Whirlpool Corporation has been hit with a class action lawsuit claiming that the company’s “AquaLift Self-Cleaning Technology” does not self-clean ovens as advertised.
Plaintiff Deanna McEachern says that in April 2015 she bought a KitchenAid AquaLift Oven manufactured by Whirlpool at a retail store in Michigan. Also, one year later, she purchased a Maytag AquaLift Oven manufactured by Whirlpool for her rental property.
The plaintiff claims that she attempted to use the AquaLift feature on the KitchenAid Oven, but it did not clean the oven and she was forced to clean the oven manually.
McEachern alleges that she contacted Whirlpool to let the company know that the AquaLift feature did not work on her oven. The plaintiff notes that she was told by a customer service representative that “that’s how it works.”
The Whirlpool class action lawsuit argues that an appliance repairman came to the plaintiff’s home to service other appliances, she was told that AquaLift does not work to clean the oven.
“At all times since her purchase of the KitchenAid AquaLift Oven, Plaintiff’s Oven has not performed as advertised and has not ‘self-cleaned’ her Oven, thereby causing her damages. Plaintiff’s Maytag AquaLift Oven, as with every AquaLift Oven, suffers from the same ‘cleaning’ limitations as described more fully throughout this Complaint,” the Whirlpool class action lawsuit states.
The plaintiff says that Whirlpool advertises and markets its AquaLift technology as a main feature that sets it apart from competitors.
Whirlpool sells AquaLift as “‘oven cleaning redefined,’ ‘innovation nearly 50 years in the making,’ and a ‘first-of-its kind cleaning solution that is activated with heat and water to release tough baked-on soils from the oven interior in less than 1 hour’,” according to the Whirlpool class action lawsuit.
The plaintiff claims that Whirlpool has a separate page on its website to show off the AquaLift technology and even shows a video demonstration of the supposed superiority of AquaLift.
In addition, the Whirlpool class action lawsuit states that the company provides a “Quick Reference Guide” which states that, “[h]eavily soiled ovens may require a second cleaning cycle.”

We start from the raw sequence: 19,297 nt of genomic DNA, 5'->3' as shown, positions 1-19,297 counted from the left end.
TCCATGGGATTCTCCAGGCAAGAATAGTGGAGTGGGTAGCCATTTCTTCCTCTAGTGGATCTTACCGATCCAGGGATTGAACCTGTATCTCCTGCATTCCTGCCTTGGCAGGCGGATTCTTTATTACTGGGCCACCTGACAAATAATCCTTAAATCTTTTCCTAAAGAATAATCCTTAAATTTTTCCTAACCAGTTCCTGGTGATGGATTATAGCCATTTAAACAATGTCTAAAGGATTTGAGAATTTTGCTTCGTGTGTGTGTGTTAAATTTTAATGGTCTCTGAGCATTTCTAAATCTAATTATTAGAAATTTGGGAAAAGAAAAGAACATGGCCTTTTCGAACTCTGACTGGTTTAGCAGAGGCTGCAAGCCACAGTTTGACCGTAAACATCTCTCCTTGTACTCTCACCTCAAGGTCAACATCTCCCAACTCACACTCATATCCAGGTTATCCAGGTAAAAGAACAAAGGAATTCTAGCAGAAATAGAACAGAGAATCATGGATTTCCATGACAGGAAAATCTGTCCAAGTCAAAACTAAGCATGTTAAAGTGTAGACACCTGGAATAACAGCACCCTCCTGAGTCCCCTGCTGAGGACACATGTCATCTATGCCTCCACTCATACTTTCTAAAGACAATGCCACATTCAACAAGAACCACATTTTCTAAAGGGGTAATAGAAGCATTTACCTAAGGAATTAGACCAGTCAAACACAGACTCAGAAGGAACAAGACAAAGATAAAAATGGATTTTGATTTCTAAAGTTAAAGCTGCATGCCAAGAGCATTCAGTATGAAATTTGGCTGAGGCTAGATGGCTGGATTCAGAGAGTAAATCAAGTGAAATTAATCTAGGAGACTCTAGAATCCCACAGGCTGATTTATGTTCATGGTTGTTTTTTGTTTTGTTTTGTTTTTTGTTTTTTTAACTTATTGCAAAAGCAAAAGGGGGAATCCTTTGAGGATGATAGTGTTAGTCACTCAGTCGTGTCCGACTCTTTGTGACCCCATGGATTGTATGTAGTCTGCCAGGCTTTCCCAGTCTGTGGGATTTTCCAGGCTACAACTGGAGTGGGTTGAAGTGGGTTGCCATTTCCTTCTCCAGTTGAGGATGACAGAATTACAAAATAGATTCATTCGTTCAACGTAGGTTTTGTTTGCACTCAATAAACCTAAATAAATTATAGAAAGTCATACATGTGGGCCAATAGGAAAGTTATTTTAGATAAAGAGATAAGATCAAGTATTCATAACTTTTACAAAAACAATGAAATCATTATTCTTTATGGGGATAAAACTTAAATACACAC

“While this language implies that AquaLift, if at least used multiple times, will remove heavy soil from all parts of the Oven cavity, Whirlpool fails to mention that AquaLift cannot clean the Oven walls and the Oven door,” the plaintiff claims.
Also, the plaintiff states that Whirlpool advertises that AquaLift can be used “frequently to clean tough baked-on soils.”
The Whirlpool class action lawsuit alleges that “Whirlpool’s entire advertising campaign for AquaLift- a key product feature- is false, deceptive, and misleading to reasonable consumers, including in Michigan, because, contrary to Whirlpool’s representations, AquaLift does not ‘self-clean’ the interior of the Ovens and, instead, requires consumers to manually clean their Ovens with cleaning products – defeating the purpose of a ‘self-cleaning’ oven.”
McEachern states that there are numerous complaints about the AquaLift system online by consumers who claim that the cleaning technology doesn’t work as advertised.
Proposed Class Members include: “All persons who purchased a Whirlpool, Maytag, KitchenAid, or Jenn-Air oven equipped with AquaLift in the state of Michigan.”
Did you purchase a Whirlpool manufactured oven with AquaLift Technology? Leave a message in the comments section below.
The plaintiff is represented by E. Powell Miller and Sharon S. Almonrode of The Miller Law Firm PC, Samuel H. Rudman, Mark S. Reich, Stuart A. Davidson, Christopher C. Gold, and Bradley Beall of Robbins Geller Rudman & Dowd.
The Whirlpool AquaLift Oven Class Action Lawsuit is McEachern v. Whirlpool Corporation, Case No.2:19-cv-13084, in the U.S. District Court for the Eastern District of Michigan.
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